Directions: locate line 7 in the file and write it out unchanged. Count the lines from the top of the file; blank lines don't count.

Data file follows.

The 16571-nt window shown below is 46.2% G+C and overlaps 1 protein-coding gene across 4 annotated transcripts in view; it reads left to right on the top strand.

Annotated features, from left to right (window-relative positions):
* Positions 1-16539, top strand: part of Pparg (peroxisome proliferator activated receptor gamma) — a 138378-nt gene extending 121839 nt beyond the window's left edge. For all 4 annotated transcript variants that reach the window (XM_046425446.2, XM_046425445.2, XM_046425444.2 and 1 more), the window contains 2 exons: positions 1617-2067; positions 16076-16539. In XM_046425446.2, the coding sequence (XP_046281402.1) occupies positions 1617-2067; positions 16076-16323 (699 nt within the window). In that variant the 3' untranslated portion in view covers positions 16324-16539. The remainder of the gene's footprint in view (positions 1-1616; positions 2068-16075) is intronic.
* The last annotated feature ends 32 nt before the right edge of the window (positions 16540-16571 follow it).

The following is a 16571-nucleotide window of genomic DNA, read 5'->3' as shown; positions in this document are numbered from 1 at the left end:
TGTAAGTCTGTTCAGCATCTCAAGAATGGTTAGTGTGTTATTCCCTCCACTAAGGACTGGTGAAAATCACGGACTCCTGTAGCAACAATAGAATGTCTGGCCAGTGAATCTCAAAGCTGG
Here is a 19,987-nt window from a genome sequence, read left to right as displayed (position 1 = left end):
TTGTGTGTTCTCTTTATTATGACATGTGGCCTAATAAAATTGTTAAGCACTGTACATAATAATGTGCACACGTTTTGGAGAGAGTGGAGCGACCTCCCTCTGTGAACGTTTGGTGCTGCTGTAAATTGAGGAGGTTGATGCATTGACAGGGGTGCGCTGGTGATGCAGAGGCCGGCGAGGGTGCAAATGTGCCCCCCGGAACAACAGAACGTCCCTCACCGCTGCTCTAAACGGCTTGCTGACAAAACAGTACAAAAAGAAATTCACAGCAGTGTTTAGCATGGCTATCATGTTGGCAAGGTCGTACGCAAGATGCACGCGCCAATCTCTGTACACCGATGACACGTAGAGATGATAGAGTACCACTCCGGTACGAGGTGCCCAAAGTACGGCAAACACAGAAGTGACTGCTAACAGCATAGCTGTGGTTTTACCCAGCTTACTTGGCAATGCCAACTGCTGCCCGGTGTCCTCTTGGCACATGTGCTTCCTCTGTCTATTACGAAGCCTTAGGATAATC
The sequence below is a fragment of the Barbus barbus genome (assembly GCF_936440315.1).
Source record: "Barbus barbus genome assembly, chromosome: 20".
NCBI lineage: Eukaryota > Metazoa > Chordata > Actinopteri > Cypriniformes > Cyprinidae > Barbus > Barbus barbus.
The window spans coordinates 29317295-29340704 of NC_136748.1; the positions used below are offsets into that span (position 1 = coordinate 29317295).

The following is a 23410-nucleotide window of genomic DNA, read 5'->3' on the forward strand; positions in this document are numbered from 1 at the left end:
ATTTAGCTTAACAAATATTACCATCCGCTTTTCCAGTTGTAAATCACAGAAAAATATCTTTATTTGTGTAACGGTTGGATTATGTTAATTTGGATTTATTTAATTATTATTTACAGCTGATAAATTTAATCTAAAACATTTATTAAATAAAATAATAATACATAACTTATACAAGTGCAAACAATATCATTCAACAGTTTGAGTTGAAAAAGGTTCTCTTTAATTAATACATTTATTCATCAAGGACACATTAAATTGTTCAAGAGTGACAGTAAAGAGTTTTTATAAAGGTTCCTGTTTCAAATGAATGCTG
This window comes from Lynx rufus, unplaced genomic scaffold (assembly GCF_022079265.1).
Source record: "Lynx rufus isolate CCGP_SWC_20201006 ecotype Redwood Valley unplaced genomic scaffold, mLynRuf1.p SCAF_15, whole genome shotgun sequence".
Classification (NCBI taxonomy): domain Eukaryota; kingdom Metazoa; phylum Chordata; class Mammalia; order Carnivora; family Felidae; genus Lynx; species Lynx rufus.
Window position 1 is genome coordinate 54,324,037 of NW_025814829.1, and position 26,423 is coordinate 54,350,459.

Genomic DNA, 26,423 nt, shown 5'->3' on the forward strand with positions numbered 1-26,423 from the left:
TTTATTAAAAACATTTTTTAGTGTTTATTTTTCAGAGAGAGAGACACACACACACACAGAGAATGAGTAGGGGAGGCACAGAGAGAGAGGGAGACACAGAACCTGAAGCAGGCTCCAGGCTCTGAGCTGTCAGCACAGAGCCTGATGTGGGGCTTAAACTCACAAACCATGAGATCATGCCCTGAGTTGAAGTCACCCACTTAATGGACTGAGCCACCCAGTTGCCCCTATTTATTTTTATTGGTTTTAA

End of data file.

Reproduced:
Here is a 19,987-nt window from a genome sequence, read left to right as displayed (position 1 = left end):